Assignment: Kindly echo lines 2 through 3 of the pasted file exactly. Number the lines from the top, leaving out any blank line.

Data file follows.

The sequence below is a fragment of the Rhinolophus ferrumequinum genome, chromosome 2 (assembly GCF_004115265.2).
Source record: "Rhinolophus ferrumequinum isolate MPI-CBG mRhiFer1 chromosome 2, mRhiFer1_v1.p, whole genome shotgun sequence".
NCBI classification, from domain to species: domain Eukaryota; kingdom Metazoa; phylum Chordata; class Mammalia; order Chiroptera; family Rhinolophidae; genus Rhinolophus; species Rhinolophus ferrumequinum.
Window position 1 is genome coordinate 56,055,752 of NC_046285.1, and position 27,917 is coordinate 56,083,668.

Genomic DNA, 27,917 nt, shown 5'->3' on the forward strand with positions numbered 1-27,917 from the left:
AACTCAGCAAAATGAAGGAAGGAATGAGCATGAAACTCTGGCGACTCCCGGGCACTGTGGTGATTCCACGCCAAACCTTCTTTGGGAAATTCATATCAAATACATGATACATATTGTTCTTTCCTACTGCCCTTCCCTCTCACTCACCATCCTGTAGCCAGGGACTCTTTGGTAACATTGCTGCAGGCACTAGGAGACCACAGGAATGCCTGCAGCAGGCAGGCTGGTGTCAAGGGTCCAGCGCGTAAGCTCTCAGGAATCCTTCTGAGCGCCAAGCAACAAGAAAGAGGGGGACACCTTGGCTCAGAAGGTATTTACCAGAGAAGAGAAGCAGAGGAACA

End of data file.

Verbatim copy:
Source record: "Rhinolophus ferrumequinum isolate MPI-CBG mRhiFer1 chromosome 2, mRhiFer1_v1.p, whole genome shotgun sequence".
NCBI classification, from domain to species: domain Eukaryota; kingdom Metazoa; phylum Chordata; class Mammalia; order Chiroptera; family Rhinolophidae; genus Rhinolophus; species Rhinolophus ferrumequinum.